Donald Trump will get his Facebook and Instagram accounts back 'in the coming weeks'

Meta said there would be "new guardrails" on the former president's account.

Octavio Jones / reuters

More than two years after Meta extended former President Donald Trump’s “indefinite” suspension from Facebook, the company has opted to reinstate his account. In a statement, Meta said Trump would be able to access his Facebook and Instagram accounts in the “coming weeks,” but that there would be "new guardrails in place to deter repeat offenses.”

The decision comes after Trump’s campaign had reportedly pushed for the former president to be allowed back on Facebook ahead of the upcoming presidential primaries.

Trump was originally booted from Facebook in the aftermath of the attack on the US Capitol on January 6th, 2021, after publicly praising the rioters. Meta’s handling of the initial suspension, which it quickly extended from a 24-hour ban to an “indefinite” suspension, was heavily criticized, including by its own Oversight Board. In its decision weighing in on Trump’s suspension, the board slammed Meta for not following its own rules and trying to “avoid its responsibilities.”

Meta then revisited the suspension, and said it would last for at least two years. However, the company confirmed that Trump would eventually be allowed back on Facebook. Nick Clegg, Meta’s top policy official, said at the time the former president would be “subject to new enhanced penalties” for future policy violations.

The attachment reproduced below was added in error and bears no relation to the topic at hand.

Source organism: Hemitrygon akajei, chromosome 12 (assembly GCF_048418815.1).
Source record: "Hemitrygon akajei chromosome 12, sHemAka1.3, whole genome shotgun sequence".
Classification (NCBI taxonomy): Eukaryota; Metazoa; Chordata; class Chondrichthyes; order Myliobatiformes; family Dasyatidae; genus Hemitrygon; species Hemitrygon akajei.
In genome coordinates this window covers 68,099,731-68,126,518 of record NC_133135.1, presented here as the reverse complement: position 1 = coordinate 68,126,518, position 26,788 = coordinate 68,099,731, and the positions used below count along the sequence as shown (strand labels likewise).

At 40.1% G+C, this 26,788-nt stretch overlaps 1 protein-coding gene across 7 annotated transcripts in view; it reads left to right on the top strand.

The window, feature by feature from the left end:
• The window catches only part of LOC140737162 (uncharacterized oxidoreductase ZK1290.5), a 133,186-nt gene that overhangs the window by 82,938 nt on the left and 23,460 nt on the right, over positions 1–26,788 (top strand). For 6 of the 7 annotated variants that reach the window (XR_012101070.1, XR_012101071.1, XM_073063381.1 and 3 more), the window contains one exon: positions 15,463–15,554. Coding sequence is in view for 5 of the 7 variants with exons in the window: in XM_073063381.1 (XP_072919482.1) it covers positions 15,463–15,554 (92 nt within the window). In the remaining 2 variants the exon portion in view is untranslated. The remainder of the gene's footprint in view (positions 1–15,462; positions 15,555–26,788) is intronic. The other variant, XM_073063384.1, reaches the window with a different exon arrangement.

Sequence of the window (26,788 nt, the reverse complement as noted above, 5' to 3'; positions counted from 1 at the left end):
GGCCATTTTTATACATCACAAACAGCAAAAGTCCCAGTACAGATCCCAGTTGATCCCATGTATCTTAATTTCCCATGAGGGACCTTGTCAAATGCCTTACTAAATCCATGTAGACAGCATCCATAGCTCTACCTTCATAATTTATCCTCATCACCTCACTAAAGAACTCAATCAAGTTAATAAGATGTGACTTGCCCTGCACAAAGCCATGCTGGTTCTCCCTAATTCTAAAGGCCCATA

Now, Clegg says that Trump and other public figures who have been reinstated following suspensions “related to civil unrest” will face new suspensions, lasting for at least a month, for future offenses. He added Meta would also take steps to limit the reach of Trump’s posts if they contribute “to the sort of risk that materialized on January 6th, such as content that delegitimizes an upcoming election or is related to QAnon.” While Meta may not remove those posts entirely, he said the company would consider removing the share button and blocking them from the company’s advertising and recommendations systems.

Clegg also confirmed that the company's controversial "newsworthiness" policies could continue to apply to Trump. "In the event that Mr. Trump posts content that violates the letter of the Community Standards but, under our newsworthy content policy, we assess there is a public interest in knowing that Mr. Trump made the statement that outweighs any potential harm, we may similarly opt to restrict the distribution of such posts but leave them visible on Mr. Trump’s account," Clegg wrote.

Meta's decision comes just months after Elon Musk also restored the former president's Twitter account. Trump has so far declined to restart his Twitter habit — he decamped to Truth Social last year — but is reportedly planning to return, according to a recent report in Rolling Stone. While the former president was known to favor Twitter, his Facebook following was also an important asset to both of his previous campaigns.

Trump's suspension was also the first major test of Meta's Oversight Board, which the company formed to help it weigh in on thorny content moderation and policy decisions. In a statement Wednesday, the board said that it had "no role" in the company's decision to reinstate Trump, and that it plans to "publish a fuller analysis of this case in a future quarterly transparency report."